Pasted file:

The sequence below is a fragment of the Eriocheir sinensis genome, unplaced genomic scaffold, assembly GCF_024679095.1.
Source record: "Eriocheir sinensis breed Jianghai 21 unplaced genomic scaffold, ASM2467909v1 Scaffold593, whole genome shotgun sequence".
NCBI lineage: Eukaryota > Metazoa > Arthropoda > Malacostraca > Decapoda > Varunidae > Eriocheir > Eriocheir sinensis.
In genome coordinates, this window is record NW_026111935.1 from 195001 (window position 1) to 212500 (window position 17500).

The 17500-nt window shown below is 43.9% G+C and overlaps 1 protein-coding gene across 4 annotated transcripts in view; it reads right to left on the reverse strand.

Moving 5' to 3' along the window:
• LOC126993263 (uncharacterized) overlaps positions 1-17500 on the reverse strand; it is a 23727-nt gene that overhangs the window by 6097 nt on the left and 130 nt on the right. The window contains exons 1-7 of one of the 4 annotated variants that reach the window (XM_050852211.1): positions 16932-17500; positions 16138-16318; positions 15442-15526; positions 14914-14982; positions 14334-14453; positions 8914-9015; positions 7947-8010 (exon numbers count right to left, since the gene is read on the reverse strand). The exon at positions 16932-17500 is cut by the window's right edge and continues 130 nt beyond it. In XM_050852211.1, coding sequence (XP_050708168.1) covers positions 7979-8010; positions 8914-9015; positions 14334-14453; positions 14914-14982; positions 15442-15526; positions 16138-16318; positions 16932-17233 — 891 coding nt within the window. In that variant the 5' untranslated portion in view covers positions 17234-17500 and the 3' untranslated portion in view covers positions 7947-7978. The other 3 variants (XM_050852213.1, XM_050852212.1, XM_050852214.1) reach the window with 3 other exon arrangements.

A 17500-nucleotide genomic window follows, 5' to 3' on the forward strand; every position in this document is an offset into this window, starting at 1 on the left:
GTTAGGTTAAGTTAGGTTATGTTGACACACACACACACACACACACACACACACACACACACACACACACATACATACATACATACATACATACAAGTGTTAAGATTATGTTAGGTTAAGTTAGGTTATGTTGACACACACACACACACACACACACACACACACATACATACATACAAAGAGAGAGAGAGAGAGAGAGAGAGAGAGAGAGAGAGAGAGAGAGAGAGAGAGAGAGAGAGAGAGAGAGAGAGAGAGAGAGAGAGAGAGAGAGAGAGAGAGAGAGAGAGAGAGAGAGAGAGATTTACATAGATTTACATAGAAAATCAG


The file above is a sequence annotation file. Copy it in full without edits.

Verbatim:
The sequence below is a fragment of the Eriocheir sinensis genome, unplaced genomic scaffold, assembly GCF_024679095.1.
Source record: "Eriocheir sinensis breed Jianghai 21 unplaced genomic scaffold, ASM2467909v1 Scaffold593, whole genome shotgun sequence".
NCBI lineage: Eukaryota > Metazoa > Arthropoda > Malacostraca > Decapoda > Varunidae > Eriocheir > Eriocheir sinensis.
In genome coordinates, this window is record NW_026111935.1 from 195001 (window position 1) to 212500 (window position 17500).

The 17500-nt window shown below is 43.9% G+C and overlaps 1 protein-coding gene across 4 annotated transcripts in view; it reads right to left on the reverse strand.

Moving 5' to 3' along the window:
• LOC126993263 (uncharacterized) overlaps positions 1-17500 on the reverse strand; it is a 23727-nt gene that overhangs the window by 6097 nt on the left and 130 nt on the right. The window contains exons 1-7 of one of the 4 annotated variants that reach the window (XM_050852211.1): positions 16932-17500; positions 16138-16318; positions 15442-15526; positions 14914-14982; positions 14334-14453; positions 8914-9015; positions 7947-8010 (exon numbers count right to left, since the gene is read on the reverse strand). The exon at positions 16932-17500 is cut by the window's right edge and continues 130 nt beyond it. In XM_050852211.1, coding sequence (XP_050708168.1) covers positions 7979-8010; positions 8914-9015; positions 14334-14453; positions 14914-14982; positions 15442-15526; positions 16138-16318; positions 16932-17233 — 891 coding nt within the window. In that variant the 5' untranslated portion in view covers positions 17234-17500 and the 3' untranslated portion in view covers positions 7947-7978. The other 3 variants (XM_050852213.1, XM_050852212.1, XM_050852214.1) reach the window with 3 other exon arrangements.

A 17500-nucleotide genomic window follows, 5' to 3' on the forward strand; every position in this document is an offset into this window, starting at 1 on the left:
GTTAGGTTAAGTTAGGTTATGTTGACACACACACACACACACACACACACACACACACACACACACACACATACATACATACATACATACATACAAGTGTTAAGATTATGTTAGGTTAAGTTAGGTTATGTTGACACACACACACACACACACACACACACACACATACATACATACAAAGAGAGAGAGAGAGAGAGAGAGAGAGAGAGAGAGAGAGAGAGAGAGAGAGAGAGAGAGAGAGAGAGAGAGAGAGAGAGAGAGAGAGAGAGAGAGAGAGAGAGAGAGAGAGAGAGAGAGAGATTTACATAGATTTACATAGAAAATCAG